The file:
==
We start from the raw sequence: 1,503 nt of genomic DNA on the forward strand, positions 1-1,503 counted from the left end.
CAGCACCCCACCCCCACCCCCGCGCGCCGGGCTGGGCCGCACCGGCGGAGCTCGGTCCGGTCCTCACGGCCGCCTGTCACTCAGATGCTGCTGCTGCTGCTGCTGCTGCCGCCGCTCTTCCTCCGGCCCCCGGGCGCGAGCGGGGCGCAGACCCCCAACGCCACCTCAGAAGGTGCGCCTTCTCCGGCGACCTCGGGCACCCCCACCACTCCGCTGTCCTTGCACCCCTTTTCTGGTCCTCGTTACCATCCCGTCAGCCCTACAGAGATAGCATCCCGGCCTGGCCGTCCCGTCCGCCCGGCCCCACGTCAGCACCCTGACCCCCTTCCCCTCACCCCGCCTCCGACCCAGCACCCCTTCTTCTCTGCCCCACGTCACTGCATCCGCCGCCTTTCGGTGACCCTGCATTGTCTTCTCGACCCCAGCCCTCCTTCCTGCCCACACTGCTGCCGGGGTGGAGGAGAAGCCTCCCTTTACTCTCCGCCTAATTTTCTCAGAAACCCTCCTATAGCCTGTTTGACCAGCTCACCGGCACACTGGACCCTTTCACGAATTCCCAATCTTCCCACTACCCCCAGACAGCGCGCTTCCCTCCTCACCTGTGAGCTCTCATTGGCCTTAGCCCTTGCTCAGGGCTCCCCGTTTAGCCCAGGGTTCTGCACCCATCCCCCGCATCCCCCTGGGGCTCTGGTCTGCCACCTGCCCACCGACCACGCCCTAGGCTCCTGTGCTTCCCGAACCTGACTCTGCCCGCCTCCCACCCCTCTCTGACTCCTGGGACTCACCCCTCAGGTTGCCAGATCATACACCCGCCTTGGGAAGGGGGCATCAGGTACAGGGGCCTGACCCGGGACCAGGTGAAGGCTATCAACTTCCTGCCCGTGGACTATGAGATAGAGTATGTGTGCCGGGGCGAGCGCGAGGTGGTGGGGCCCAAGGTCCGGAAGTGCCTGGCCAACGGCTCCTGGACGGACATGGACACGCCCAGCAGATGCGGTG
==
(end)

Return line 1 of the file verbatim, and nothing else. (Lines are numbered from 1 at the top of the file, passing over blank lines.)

We start from the raw sequence: 1,503 nt of genomic DNA on the forward strand, positions 1-1,503 counted from the left end.